There is a difference though between the vitamin D that is produced by animals, including humans, and that produced by mushrooms. We produce D3, which is also found in animal sources such as eggs and fish, while mushrooms produce D2 instead. Fortunately, studies suggest that vitamin D2 can be absorbed into our bodies just as well as D3.
4. Fortified foods
Because vitamin D is so important to our health, it is added to some foods to help us increase our levels. Here are some foods that are commonly fortified with vitamin D:
- Plant milks – Unlike in the USA, it is rare for cows’ milk to be enhanced with vitamin D in the UK, but plant milks are often fortified. Check the label to choose a product with a high level.
- Cereals – many brands of breakfast cereal have added vitamin D. The nutrition label on the back of your favourite should indicate how much it contains per serving.
- Fat spreads – butter alternatives such as margarine are sometimes fortified with vitamin D.
- Fruit juices – continuing the breakfast theme, some fruit juices are also enhanced with vitamin D.
- Supplements – off-the-shelf Vitamin D supplements are available from pharmacies, health and wellness stores, supermarket and online. More on this below.
During the summer months, getting enough sunshine and eating a healthy diet that includes the foods listed above will likely be enough to get you to your daily vitamin D goal. But in the winter, when the sun makes only a rare appearance, it is a smart idea to take a supplement to make sure you are getting enough.
The NHS recommends taking a supplement that contains 400 IU of vitamin D. There are plenty of different options available on the market, and many multivitamins contain vitamin D too. Look out for combined calcium and vitamin D for extra benefits for healthy bones and teeth.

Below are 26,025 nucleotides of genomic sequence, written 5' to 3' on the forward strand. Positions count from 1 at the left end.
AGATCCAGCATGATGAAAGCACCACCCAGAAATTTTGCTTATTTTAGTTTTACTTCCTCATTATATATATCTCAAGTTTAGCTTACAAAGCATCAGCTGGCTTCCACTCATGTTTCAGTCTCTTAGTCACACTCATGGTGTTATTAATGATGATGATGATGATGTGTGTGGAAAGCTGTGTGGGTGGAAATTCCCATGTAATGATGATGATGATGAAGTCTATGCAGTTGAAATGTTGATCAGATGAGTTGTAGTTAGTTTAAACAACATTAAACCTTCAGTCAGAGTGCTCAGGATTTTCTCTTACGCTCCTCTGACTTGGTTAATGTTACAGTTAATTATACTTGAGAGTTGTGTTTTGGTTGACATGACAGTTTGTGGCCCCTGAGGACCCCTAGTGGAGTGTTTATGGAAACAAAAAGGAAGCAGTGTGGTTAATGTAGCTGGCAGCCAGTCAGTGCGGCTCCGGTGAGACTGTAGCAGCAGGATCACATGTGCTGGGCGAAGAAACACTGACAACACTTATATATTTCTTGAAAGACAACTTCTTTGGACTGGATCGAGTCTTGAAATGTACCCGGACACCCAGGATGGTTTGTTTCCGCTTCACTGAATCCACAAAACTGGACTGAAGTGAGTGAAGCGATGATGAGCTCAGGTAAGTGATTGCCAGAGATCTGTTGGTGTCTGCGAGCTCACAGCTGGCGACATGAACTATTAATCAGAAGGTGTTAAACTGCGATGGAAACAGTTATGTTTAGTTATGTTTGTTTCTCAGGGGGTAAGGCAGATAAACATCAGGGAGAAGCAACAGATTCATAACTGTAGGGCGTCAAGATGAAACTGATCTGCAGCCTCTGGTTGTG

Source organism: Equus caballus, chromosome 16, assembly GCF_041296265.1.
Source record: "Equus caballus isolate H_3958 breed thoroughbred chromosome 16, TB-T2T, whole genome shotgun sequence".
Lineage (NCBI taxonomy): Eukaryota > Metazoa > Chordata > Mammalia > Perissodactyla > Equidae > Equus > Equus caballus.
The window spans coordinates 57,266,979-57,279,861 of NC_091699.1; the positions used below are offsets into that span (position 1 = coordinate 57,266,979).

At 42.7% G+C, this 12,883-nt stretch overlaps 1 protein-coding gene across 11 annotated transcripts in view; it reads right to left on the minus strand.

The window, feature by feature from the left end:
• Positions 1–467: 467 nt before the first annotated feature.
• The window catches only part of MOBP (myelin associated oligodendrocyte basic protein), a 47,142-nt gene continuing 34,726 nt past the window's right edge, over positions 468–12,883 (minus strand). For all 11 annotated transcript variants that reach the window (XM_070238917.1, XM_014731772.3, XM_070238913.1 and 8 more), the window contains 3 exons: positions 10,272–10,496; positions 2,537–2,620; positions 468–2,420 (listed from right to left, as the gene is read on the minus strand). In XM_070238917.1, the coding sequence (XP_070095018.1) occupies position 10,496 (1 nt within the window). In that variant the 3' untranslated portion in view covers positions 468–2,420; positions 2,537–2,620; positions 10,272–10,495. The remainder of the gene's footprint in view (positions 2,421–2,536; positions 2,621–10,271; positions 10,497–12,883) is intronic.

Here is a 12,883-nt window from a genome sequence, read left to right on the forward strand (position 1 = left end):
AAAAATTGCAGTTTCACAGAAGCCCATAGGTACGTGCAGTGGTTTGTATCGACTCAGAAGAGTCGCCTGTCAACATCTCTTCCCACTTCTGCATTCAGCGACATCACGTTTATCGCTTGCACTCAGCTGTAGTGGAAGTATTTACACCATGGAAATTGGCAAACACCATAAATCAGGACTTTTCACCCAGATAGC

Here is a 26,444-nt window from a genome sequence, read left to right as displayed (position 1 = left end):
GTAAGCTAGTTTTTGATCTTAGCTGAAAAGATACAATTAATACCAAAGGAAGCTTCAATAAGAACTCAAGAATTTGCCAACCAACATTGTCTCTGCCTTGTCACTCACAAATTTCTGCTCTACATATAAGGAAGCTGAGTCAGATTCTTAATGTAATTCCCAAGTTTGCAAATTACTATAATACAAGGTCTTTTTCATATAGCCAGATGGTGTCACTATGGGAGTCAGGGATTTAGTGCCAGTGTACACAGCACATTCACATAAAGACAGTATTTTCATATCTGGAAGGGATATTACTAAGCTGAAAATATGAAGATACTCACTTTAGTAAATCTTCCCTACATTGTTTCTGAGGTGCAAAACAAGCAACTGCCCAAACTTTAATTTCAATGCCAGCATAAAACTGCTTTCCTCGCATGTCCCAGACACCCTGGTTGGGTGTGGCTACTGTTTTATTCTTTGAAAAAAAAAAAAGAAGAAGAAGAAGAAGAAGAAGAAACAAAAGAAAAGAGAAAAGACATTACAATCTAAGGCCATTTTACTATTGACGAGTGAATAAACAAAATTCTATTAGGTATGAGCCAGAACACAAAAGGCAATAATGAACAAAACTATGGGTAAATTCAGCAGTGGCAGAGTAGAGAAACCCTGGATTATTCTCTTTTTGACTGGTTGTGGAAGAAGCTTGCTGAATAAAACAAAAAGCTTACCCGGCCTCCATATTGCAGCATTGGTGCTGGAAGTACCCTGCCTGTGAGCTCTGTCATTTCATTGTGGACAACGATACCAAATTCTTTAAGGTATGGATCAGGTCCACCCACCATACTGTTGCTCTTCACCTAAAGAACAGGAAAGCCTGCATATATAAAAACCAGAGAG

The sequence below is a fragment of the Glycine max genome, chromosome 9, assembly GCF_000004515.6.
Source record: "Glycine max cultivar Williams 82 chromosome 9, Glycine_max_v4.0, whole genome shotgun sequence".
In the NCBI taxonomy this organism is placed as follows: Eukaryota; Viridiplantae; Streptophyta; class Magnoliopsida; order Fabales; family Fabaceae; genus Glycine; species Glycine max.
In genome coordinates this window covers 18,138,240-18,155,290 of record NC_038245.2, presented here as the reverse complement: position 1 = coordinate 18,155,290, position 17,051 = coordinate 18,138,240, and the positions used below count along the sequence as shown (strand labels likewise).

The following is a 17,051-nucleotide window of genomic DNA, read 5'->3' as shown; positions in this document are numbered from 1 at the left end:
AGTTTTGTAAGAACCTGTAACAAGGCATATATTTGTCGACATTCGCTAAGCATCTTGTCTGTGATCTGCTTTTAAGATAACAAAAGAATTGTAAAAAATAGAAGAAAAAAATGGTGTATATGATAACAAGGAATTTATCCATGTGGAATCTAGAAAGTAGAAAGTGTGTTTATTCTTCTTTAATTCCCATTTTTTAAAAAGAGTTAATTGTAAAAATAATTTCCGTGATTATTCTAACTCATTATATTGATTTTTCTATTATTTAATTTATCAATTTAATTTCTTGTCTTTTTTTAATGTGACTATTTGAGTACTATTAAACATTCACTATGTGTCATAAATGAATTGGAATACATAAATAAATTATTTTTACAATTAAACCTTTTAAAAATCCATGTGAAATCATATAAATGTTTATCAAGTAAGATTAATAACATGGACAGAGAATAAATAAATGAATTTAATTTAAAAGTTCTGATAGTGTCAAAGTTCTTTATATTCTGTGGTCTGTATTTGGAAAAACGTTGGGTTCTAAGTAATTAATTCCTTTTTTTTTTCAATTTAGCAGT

Can you take too much vitamin D?
It is possible to overdose on vitamin D, although very unlikely that you will get too much from diet and sunshine alone. If taking a supplement too, the NHS recommend not taking more than 4000 IU a day (100 mg), unless instructed to do so by your doctor. This is because taking too much vitamin D can lead to a condition called hypercalcaemia, where too much calcium builds up in the body. This leads to weaker bones and can damage your heart and kidneys, so be sure to check the levels in your supplement and steer on the side of caution. Always check with your doctor before starting a new supplement if you are on medication or have a medical condition.
There is no doubt about it, we all need to pay attention to our daily dose of vitamin D to keep our bodies and our minds healthy. Fortunately, there are some easy ways to make sure we get enough, combining dietary sources with time in the sun in the summer and supplements in the winter.